The film premiered at the Booth Theatre in New York City on June 3, 1953.[10][11]


Critical response

The film received highly favorable reviews.[12] Bosley Crowther of The New York Times called it "a stirring and memorable film,"[13] while Variety wrote: "A triumphant achievement in film-making, it will be rated one of the great pictures of Hollywood."[14] Harrison's Reports raved, "Excellent! Sumptuously produced, expertly directed and brilliantly acted, 'Julius Caesar' is an artistic triumph that ranks with the best of the Shakespearean plays that have been put on film."[15] John McCarten of The New Yorker called the film "a very chilly exercise" and opined that Brando "plainly shows he needs a bit of speech training before he can graduate into an acting league where the spoken word is a trifle more significant than the flexed biceps and the fixed eye," but praised Mason and Gielgud as "a pleasure to watch and listen to."[16] The Monthly Film Bulletin called it "an excellent film, excellent cinema, excellent entertainment, and pretty respectable art."[17]

In the second volume of his book The Story of Cinema, author David Shipman pointed to Gielgud "negotiating the verse as in no other Shakespeare film to date except Olivier's".[18] On Rotten Tomatoes the film has an approval rating of 95% based on reviews from 22 critics.[19]

The film is recognized by American Film Institute in these lists:

Box office

According to MGM records, the film earned $2,021,000 in the U.S. and Canada and $1,899,000 in other markets, resulting in a profit of $116,000.[1]

In 1976, Houseman said "It's still shown a lot—in theaters and schools and on TV. I suspect it finally made more money than any other picture I made."[2]

Awards and nominations

The film won the Academy Award for Best Art Direction (Cedric Gibbons, Edward Carfagno, Edwin B. Willis, Hugh Hunt), and was nominated for Best Actor in a Leading Role (Marlon Brando), Best Cinematography, Black-and-White, Best Music, Scoring of a Dramatic or Comedy Picture and Best Picture.[21] Brando's nomination was his third consecutive for Best Actor, following 1951's A Streetcar Named Desire and 1952's Viva Zapata!. He would win the following year for On the Waterfront.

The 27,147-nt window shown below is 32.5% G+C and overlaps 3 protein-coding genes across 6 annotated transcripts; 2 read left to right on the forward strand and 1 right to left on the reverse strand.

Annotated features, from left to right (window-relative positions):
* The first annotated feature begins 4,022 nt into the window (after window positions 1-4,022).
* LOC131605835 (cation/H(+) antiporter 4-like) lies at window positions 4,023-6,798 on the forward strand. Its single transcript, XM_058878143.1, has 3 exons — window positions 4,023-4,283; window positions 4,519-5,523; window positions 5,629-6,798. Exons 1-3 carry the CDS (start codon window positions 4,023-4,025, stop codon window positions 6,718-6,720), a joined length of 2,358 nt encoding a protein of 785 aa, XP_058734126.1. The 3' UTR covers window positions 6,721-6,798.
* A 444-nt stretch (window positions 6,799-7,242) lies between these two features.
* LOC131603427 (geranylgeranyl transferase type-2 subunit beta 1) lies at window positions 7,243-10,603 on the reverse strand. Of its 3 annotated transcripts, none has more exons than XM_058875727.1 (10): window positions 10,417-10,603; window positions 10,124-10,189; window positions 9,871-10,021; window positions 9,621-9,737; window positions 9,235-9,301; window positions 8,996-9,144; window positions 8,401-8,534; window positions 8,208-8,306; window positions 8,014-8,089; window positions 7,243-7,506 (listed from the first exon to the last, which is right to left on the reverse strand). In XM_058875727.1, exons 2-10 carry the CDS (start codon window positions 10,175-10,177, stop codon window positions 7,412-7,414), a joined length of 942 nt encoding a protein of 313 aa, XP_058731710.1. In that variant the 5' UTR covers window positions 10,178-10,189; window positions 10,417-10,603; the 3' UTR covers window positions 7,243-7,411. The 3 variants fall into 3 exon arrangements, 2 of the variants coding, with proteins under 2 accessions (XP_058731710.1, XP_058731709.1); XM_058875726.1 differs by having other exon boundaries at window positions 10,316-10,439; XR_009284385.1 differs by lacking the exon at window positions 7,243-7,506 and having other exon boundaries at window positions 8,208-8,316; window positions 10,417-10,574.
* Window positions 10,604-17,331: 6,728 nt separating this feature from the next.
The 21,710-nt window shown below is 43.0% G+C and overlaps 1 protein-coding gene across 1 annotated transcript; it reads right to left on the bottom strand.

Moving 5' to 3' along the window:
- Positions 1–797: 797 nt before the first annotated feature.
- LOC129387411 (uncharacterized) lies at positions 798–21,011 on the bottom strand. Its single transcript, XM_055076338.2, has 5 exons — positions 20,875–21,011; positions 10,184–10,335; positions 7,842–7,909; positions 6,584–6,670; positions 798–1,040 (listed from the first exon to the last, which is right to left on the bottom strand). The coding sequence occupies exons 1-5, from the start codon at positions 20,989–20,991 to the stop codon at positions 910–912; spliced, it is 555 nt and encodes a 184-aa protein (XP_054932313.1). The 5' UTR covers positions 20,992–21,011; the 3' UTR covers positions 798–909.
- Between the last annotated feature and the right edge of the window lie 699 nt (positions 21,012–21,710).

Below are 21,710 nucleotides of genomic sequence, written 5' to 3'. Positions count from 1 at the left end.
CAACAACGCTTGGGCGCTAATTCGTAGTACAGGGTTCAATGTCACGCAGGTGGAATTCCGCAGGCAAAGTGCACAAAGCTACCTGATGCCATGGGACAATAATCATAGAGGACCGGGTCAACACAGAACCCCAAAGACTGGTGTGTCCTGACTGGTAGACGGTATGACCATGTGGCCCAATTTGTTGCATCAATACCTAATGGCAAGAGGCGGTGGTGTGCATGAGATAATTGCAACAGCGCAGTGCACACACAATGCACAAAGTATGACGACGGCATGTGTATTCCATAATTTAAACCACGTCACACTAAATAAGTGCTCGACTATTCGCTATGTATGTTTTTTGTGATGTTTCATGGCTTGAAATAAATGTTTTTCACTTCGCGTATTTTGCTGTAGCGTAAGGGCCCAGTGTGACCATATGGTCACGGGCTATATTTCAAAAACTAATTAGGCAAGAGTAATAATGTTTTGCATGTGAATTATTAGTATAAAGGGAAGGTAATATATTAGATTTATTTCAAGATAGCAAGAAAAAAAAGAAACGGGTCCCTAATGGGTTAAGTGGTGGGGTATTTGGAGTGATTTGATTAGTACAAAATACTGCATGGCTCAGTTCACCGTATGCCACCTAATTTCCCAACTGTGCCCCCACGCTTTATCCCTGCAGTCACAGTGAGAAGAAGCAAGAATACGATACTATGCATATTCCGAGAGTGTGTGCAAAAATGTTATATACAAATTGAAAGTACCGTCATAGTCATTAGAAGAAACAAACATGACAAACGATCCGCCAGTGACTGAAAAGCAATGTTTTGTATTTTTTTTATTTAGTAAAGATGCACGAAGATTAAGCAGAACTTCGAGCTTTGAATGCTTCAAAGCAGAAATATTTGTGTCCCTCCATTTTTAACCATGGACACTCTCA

Julius Caesar won BAFTA awards for Best British Actor (John Gielgud) and Best Foreign Actor (Marlon Brando), and was also nominated for Best Film. It was Brando's second of three consecutive BAFTA Best Actor awards, for Viva Zapata! (1952), Julius Caesar (1953), and On the Waterfront (1954).

The National Board of Review awarded Julius Caesar Best Film and Best Actor (James Mason), and it also won the Golden Leopard at the Locarno International Film Festival.[22]


Intrada Records released an album featuring a 1995 re-recording of Miklós Rózsa’s film score. The re-recording was performed by the Sinfonia of London and conducted by Bruce Broughton.[23]

Intrada Album
1."Julius Caesar Overture"3:15
3."Caesar's Procession"2:45
4."Flavius Arrested"0:18